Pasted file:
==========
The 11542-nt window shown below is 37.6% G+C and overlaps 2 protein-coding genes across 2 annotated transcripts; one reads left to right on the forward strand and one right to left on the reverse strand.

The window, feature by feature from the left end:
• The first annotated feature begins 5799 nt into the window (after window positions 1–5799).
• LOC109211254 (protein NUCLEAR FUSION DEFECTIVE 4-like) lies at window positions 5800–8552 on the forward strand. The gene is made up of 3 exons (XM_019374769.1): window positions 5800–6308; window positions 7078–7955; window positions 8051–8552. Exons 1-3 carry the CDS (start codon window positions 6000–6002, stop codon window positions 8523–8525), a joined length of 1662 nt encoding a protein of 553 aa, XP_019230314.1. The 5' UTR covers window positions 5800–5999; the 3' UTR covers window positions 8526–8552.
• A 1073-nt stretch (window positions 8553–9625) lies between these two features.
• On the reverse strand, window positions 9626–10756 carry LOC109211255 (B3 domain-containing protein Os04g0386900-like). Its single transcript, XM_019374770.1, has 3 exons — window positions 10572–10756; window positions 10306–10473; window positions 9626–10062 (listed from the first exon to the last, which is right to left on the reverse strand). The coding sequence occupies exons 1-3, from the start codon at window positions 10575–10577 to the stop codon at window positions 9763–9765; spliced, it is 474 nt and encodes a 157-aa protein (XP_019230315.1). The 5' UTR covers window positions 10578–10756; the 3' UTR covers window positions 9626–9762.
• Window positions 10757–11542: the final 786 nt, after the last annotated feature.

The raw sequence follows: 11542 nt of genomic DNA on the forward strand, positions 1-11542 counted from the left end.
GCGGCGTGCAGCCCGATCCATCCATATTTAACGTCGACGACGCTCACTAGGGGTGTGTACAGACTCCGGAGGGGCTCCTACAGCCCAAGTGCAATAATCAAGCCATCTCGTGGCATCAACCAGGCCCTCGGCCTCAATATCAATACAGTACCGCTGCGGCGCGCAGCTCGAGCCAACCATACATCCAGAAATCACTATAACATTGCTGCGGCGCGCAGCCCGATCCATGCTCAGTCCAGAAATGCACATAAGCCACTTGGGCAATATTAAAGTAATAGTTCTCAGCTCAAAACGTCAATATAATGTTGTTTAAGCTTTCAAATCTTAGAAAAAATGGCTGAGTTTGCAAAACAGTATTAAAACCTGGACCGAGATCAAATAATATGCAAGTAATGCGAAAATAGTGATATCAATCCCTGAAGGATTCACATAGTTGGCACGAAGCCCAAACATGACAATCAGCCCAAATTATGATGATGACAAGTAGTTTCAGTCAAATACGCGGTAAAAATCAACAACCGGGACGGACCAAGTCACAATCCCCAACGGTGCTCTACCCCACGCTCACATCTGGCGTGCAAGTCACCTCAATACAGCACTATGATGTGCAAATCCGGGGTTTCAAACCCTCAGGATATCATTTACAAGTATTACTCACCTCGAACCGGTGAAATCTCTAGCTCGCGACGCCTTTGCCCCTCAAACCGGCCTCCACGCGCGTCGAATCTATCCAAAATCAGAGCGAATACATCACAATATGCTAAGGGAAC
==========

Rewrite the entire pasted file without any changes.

The 11542-nt window shown below is 37.6% G+C and overlaps 2 protein-coding genes across 2 annotated transcripts; one reads left to right on the forward strand and one right to left on the reverse strand.

The window, feature by feature from the left end:
• The first annotated feature begins 5799 nt into the window (after window positions 1–5799).
• LOC109211254 (protein NUCLEAR FUSION DEFECTIVE 4-like) lies at window positions 5800–8552 on the forward strand. The gene is made up of 3 exons (XM_019374769.1): window positions 5800–6308; window positions 7078–7955; window positions 8051–8552. Exons 1-3 carry the CDS (start codon window positions 6000–6002, stop codon window positions 8523–8525), a joined length of 1662 nt encoding a protein of 553 aa, XP_019230314.1. The 5' UTR covers window positions 5800–5999; the 3' UTR covers window positions 8526–8552.
• A 1073-nt stretch (window positions 8553–9625) lies between these two features.
• On the reverse strand, window positions 9626–10756 carry LOC109211255 (B3 domain-containing protein Os04g0386900-like). Its single transcript, XM_019374770.1, has 3 exons — window positions 10572–10756; window positions 10306–10473; window positions 9626–10062 (listed from the first exon to the last, which is right to left on the reverse strand). The coding sequence occupies exons 1-3, from the start codon at window positions 10575–10577 to the stop codon at window positions 9763–9765; spliced, it is 474 nt and encodes a 157-aa protein (XP_019230315.1). The 5' UTR covers window positions 10578–10756; the 3' UTR covers window positions 9626–9762.
• Window positions 10757–11542: the final 786 nt, after the last annotated feature.

The raw sequence follows: 11542 nt of genomic DNA on the forward strand, positions 1-11542 counted from the left end.
GCGGCGTGCAGCCCGATCCATCCATATTTAACGTCGACGACGCTCACTAGGGGTGTGTACAGACTCCGGAGGGGCTCCTACAGCCCAAGTGCAATAATCAAGCCATCTCGTGGCATCAACCAGGCCCTCGGCCTCAATATCAATACAGTACCGCTGCGGCGCGCAGCTCGAGCCAACCATACATCCAGAAATCACTATAACATTGCTGCGGCGCGCAGCCCGATCCATGCTCAGTCCAGAAATGCACATAAGCCACTTGGGCAATATTAAAGTAATAGTTCTCAGCTCAAAACGTCAATATAATGTTGTTTAAGCTTTCAAATCTTAGAAAAAATGGCTGAGTTTGCAAAACAGTATTAAAACCTGGACCGAGATCAAATAATATGCAAGTAATGCGAAAATAGTGATATCAATCCCTGAAGGATTCACATAGTTGGCACGAAGCCCAAACATGACAATCAGCCCAAATTATGATGATGACAAGTAGTTTCAGTCAAATACGCGGTAAAAATCAACAACCGGGACGGACCAAGTCACAATCCCCAACGGTGCTCTACCCCACGCTCACATCTGGCGTGCAAGTCACCTCAATACAGCACTATGATGTGCAAATCCGGGGTTTCAAACCCTCAGGATATCATTTACAAGTATTACTCACCTCGAACCGGTGAAATCTCTAGCTCGCGACGCCTTTGCCCCTCAAACCGGCCTCCACGCGCGTCGAATCTATCCAAAATCAGAGCGAATACATCACAATATGCTAAGGGAAC